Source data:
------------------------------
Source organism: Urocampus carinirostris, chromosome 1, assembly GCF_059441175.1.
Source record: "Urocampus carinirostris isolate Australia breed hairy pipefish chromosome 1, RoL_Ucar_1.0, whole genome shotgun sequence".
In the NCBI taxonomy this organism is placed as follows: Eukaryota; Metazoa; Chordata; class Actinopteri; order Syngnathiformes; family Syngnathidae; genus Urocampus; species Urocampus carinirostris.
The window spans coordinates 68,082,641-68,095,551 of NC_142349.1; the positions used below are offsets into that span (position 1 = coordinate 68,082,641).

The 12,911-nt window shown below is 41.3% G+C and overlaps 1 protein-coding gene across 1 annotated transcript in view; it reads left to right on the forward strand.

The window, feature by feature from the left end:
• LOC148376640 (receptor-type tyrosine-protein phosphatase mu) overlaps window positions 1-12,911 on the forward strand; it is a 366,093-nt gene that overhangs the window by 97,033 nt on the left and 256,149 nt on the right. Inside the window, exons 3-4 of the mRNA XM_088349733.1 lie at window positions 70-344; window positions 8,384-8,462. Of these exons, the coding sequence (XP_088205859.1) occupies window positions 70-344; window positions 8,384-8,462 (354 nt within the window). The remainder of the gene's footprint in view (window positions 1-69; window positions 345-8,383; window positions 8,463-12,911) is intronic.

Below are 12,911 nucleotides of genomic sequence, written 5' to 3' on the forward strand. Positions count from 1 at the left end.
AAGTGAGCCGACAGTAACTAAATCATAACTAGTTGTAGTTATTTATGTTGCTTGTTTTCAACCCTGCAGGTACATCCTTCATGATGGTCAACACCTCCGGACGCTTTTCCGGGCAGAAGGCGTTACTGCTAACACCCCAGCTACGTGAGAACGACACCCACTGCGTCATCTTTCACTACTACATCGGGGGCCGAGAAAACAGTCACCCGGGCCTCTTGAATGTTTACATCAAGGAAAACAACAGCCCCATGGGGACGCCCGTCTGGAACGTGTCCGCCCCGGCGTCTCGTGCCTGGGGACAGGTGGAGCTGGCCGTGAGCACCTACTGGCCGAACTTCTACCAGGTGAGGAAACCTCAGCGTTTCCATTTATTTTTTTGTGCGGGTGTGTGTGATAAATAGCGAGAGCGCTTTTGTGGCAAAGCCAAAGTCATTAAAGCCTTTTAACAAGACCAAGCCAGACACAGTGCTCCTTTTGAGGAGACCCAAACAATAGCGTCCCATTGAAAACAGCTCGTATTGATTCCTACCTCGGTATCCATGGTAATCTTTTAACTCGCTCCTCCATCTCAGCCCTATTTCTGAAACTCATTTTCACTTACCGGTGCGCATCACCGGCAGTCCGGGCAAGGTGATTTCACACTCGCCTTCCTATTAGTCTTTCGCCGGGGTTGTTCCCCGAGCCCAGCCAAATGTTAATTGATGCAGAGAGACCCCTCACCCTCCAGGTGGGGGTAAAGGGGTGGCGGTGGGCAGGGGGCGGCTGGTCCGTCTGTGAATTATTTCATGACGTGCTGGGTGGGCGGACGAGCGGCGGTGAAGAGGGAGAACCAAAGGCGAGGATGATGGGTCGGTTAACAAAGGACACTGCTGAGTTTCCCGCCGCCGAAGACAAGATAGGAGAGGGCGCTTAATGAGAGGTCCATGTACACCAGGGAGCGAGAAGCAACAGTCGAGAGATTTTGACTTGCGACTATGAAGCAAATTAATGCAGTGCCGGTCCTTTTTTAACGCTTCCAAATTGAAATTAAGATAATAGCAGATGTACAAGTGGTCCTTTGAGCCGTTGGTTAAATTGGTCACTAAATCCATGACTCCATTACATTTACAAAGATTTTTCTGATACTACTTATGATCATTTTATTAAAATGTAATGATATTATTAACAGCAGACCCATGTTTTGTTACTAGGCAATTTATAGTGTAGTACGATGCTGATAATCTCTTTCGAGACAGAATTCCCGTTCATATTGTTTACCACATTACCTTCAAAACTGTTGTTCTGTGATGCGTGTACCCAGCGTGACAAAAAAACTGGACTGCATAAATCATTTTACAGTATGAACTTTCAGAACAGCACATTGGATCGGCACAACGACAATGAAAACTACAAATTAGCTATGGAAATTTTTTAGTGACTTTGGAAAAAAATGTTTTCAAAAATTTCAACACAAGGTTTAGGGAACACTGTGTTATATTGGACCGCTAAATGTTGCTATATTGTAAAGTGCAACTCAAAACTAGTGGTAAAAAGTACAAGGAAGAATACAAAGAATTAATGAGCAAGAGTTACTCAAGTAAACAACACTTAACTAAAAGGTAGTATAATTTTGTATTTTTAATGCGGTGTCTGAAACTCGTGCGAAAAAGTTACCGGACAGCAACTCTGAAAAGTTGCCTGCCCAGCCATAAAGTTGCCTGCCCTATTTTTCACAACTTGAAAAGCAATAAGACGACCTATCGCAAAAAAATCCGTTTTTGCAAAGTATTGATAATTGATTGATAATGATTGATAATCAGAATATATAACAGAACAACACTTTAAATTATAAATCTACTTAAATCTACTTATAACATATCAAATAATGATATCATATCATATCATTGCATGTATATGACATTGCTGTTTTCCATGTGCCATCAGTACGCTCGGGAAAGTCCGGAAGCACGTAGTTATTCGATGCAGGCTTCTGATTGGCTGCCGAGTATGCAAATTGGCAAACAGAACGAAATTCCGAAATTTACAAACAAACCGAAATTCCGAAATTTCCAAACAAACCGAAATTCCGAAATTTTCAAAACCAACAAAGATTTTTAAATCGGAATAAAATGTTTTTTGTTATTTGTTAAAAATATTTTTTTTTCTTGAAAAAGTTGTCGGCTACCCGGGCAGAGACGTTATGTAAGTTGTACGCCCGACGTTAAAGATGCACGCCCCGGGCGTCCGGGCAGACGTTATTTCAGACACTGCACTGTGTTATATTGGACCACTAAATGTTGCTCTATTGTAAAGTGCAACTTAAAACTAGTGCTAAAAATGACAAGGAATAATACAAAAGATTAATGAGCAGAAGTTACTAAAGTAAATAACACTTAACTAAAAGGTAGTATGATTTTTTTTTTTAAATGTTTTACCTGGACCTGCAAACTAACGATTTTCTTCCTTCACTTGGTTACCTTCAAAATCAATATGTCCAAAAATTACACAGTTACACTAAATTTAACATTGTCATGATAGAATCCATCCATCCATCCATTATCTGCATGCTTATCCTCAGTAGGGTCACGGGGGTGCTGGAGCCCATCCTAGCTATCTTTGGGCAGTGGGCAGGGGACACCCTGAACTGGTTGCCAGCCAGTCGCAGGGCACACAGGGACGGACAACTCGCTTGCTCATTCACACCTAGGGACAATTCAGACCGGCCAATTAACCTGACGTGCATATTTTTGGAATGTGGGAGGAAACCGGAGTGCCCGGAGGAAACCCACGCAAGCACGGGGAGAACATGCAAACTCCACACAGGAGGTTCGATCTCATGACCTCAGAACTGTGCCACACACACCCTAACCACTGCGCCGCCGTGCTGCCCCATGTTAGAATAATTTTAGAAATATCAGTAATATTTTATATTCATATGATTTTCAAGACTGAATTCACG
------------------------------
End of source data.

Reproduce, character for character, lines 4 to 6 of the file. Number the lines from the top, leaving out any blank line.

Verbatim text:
The window spans coordinates 68,082,641-68,095,551 of NC_142349.1; the positions used below are offsets into that span (position 1 = coordinate 68,082,641).

The 12,911-nt window shown below is 41.3% G+C and overlaps 1 protein-coding gene across 1 annotated transcript in view; it reads left to right on the forward strand.

The window, feature by feature from the left end: